Is Linux Annoying?
Subject:   Copy/Paste
Date:   2003-09-12 15:49:34
From:   anonymous2
Response to: Copy/Paste

The X11 "standard" way to do Copy/Paste is a bit different from Windows. Some applications (like, Mozilla, XEmacs ...) support both the X11 scheme and the Windows/Mac scheme, which can add to the confusion.

There is no explicit "Copy" function in X. Instead, simply select the desired text (by highlighting it) -- copying is implicit. It can now be pasted into the same or another window, using the middle mouse button.

Think of it as "Select"/"Paste", rather than "Copy"/"Paste".


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Showing messages 1 through 7 of 7.

  • Copy/Paste
    2003-09-30 16:45:34  anonymous2 [View]

    This is very right.

    I identify the lack of "copy" an actual problem in X design. Many people are used to the idea that when they select something, it's immediately and implicitly copied somewhere into clipboard.

    So, say, you select a piece of text in an xterm, then thinking your selection has now been "copied", you close the app and try to paste in any window.

    Nothing happens. The process holding the selection has exitted, and thus the paste is not possible, because the selection owner can not be contacted.

    Another major annoyance for me is that all the scandinavian letters like ń and ÷ can not be pasted into any *emacs I have. I often try to cut-paste something from, say, xterm or browser, and I know this used to work, but nowadays I get all my pastes full of stuff like ^[%/1^└^╬ISO8859-15^B around every scandinavian char. WHY!?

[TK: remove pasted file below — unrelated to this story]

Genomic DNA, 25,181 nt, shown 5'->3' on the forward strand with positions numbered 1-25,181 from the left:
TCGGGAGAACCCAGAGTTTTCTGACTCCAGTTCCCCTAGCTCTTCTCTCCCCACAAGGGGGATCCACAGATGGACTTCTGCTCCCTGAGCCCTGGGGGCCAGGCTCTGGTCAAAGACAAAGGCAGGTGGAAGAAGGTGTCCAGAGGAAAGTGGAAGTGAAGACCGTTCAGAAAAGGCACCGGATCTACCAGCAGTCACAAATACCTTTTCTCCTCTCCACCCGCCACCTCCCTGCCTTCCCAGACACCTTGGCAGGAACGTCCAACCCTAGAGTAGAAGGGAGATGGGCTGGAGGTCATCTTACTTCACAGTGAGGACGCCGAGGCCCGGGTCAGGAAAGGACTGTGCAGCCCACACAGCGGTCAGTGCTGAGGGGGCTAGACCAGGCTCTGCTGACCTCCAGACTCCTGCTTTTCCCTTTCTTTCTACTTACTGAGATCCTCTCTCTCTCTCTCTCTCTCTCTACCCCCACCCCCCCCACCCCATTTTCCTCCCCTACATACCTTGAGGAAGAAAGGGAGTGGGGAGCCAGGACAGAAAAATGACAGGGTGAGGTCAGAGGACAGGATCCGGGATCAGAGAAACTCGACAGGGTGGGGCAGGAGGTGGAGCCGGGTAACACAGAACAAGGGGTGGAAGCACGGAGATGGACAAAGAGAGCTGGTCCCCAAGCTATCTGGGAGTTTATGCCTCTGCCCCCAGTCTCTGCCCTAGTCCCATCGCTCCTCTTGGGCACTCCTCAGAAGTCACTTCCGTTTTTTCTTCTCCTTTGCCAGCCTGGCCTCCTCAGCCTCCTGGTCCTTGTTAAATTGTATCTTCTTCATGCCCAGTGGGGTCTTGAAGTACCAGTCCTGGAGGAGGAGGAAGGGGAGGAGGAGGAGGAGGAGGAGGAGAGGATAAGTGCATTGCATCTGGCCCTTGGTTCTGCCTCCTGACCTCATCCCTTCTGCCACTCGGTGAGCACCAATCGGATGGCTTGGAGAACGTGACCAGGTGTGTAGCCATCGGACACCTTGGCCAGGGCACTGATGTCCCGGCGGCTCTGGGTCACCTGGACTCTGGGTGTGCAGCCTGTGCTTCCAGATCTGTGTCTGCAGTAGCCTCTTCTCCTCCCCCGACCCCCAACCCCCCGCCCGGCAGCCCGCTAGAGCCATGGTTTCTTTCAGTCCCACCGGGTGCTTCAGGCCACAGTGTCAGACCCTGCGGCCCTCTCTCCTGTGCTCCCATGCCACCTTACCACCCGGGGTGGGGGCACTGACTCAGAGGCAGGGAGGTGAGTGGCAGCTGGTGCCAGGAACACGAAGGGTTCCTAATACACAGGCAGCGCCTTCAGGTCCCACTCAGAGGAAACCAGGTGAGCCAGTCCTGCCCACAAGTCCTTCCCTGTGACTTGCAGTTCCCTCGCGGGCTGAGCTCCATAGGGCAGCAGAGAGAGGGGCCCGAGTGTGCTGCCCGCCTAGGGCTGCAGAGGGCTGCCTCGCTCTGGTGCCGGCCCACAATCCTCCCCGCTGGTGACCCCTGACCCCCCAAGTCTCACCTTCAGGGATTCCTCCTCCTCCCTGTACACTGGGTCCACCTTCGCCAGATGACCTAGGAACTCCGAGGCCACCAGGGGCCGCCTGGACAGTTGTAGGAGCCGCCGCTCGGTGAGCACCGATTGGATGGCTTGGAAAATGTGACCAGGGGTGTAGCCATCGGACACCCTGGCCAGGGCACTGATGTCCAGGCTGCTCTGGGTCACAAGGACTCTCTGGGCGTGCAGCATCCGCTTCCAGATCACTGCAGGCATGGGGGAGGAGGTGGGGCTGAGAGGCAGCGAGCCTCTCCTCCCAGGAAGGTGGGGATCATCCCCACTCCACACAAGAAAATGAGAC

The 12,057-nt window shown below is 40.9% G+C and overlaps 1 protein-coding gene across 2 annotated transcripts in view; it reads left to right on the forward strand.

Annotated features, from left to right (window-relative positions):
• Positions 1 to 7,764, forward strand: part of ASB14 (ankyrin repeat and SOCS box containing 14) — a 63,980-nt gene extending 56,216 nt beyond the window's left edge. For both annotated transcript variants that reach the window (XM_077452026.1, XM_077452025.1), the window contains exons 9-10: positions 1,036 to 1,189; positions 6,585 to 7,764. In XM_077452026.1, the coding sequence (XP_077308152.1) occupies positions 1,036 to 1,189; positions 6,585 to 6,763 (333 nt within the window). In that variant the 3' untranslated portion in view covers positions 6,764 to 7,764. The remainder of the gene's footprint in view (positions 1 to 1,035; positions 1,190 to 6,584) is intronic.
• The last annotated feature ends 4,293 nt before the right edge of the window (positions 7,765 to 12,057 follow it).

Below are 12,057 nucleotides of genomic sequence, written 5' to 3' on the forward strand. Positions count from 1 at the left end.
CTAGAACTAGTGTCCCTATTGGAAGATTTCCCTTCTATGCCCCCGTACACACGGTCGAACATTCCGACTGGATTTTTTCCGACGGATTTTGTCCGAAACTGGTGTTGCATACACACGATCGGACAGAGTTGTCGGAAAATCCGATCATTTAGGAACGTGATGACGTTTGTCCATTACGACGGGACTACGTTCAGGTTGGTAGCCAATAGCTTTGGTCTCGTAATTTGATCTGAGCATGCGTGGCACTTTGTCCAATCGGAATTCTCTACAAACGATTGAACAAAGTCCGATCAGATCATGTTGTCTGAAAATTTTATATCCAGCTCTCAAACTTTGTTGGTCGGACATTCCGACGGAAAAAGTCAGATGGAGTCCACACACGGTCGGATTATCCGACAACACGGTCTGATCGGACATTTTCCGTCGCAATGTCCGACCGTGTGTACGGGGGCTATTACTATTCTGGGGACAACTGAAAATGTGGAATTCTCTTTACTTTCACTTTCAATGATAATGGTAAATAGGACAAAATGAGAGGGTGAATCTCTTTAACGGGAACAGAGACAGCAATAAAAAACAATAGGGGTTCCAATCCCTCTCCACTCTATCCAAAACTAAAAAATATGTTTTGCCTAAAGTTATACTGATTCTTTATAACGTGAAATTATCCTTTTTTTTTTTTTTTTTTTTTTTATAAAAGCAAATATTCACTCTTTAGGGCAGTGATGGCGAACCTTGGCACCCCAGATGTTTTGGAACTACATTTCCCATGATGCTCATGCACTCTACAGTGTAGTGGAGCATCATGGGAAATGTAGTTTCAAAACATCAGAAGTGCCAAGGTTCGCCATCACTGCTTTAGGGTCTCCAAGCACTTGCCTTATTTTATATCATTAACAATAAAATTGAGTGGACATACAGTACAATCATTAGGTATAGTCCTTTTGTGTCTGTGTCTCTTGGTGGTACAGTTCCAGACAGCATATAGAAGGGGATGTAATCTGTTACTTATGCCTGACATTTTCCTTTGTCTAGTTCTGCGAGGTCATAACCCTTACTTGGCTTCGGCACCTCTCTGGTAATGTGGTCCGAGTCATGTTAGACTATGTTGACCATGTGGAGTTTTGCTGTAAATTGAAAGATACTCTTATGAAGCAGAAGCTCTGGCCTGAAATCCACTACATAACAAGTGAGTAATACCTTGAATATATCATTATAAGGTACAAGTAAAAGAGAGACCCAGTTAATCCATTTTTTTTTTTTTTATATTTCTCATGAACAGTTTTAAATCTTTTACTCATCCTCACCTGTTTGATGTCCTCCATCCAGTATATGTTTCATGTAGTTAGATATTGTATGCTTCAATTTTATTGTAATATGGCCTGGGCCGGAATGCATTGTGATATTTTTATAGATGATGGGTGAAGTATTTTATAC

The XEmacs multilingual environment stuff seems also hopelessly broken. I had a mule version of xemacs installed and it semi-randomly prompted me for coding system to use for storing my iso-8859-1 files with absolutely nothing but standard scandinavian chars inside them, and typically *refused* to save the file as "iso-8859-1" insisting on using "iso-8859-1-with-esc" instead.

    Naturally, all the scandinavian letters were broken after reloading the file into emacs. Thankfully, the less featured nomule versions work except for the cut-paste problem.
  • Copy/Paste
    2003-09-16 01:58:47  anonymous2 [View]

    I'd like to second the listing of the Copy/Paste behaviour. In spite of what you say is the "standard" behaviour, it's still enormously confusing for someone used to Windows or Mac. It often takes me two or three attempts to get the effect I wanted.